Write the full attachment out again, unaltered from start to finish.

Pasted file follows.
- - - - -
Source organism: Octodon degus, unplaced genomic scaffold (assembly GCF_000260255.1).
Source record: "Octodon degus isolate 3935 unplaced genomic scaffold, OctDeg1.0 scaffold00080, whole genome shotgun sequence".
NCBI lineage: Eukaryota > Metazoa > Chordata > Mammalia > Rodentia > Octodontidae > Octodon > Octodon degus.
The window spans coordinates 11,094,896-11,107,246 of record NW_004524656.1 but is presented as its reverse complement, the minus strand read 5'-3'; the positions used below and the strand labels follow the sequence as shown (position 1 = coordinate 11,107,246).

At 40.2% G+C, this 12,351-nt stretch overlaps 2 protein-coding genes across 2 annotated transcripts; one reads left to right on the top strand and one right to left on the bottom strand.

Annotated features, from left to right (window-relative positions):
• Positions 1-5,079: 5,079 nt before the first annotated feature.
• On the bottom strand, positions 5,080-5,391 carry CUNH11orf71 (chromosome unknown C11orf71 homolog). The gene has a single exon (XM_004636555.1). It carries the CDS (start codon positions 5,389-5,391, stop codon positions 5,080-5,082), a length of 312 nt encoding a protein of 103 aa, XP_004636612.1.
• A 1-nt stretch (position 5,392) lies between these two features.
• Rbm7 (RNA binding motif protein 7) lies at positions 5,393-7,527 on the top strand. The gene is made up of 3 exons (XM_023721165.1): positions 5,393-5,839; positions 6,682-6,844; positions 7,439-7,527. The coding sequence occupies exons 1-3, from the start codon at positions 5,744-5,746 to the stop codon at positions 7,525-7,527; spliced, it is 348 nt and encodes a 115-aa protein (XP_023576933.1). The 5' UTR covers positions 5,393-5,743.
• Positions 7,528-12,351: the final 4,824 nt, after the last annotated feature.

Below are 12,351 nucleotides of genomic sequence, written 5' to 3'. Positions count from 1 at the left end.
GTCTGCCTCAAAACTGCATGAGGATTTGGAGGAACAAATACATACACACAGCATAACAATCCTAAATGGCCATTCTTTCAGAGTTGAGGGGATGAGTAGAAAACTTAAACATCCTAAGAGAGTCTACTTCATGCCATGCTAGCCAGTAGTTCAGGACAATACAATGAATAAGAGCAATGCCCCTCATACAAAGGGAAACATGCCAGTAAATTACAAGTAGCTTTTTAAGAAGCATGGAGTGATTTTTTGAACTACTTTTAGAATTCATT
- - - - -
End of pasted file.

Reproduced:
Source organism: Octodon degus, unplaced genomic scaffold (assembly GCF_000260255.1).
Source record: "Octodon degus isolate 3935 unplaced genomic scaffold, OctDeg1.0 scaffold00080, whole genome shotgun sequence".
NCBI lineage: Eukaryota > Metazoa > Chordata > Mammalia > Rodentia > Octodontidae > Octodon > Octodon degus.
The window spans coordinates 11,094,896-11,107,246 of record NW_004524656.1 but is presented as its reverse complement, the minus strand read 5'-3'; the positions used below and the strand labels follow the sequence as shown (position 1 = coordinate 11,107,246).

At 40.2% G+C, this 12,351-nt stretch overlaps 2 protein-coding genes across 2 annotated transcripts; one reads left to right on the top strand and one right to left on the bottom strand.

Annotated features, from left to right (window-relative positions):
• Positions 1-5,079: 5,079 nt before the first annotated feature.
• On the bottom strand, positions 5,080-5,391 carry CUNH11orf71 (chromosome unknown C11orf71 homolog). The gene has a single exon (XM_004636555.1). It carries the CDS (start codon positions 5,389-5,391, stop codon positions 5,080-5,082), a length of 312 nt encoding a protein of 103 aa, XP_004636612.1.
• A 1-nt stretch (position 5,392) lies between these two features.
• Rbm7 (RNA binding motif protein 7) lies at positions 5,393-7,527 on the top strand. The gene is made up of 3 exons (XM_023721165.1): positions 5,393-5,839; positions 6,682-6,844; positions 7,439-7,527. The coding sequence occupies exons 1-3, from the start codon at positions 5,744-5,746 to the stop codon at positions 7,525-7,527; spliced, it is 348 nt and encodes a 115-aa protein (XP_023576933.1). The 5' UTR covers positions 5,393-5,743.
• Positions 7,528-12,351: the final 4,824 nt, after the last annotated feature.

Below are 12,351 nucleotides of genomic sequence, written 5' to 3'. Positions count from 1 at the left end.
GTCTGCCTCAAAACTGCATGAGGATTTGGAGGAACAAATACATACACACAGCATAACAATCCTAAATGGCCATTCTTTCAGAGTTGAGGGGATGAGTAGAAAACTTAAACATCCTAAGAGAGTCTACTTCATGCCATGCTAGCCAGTAGTTCAGGACAATACAATGAATAAGAGCAATGCCCCTCATACAAAGGGAAACATGCCAGTAAATTACAAGTAGCTTTTTAAGAAGCATGGAGTGATTTTTTGAACTACTTTTAGAATTCATT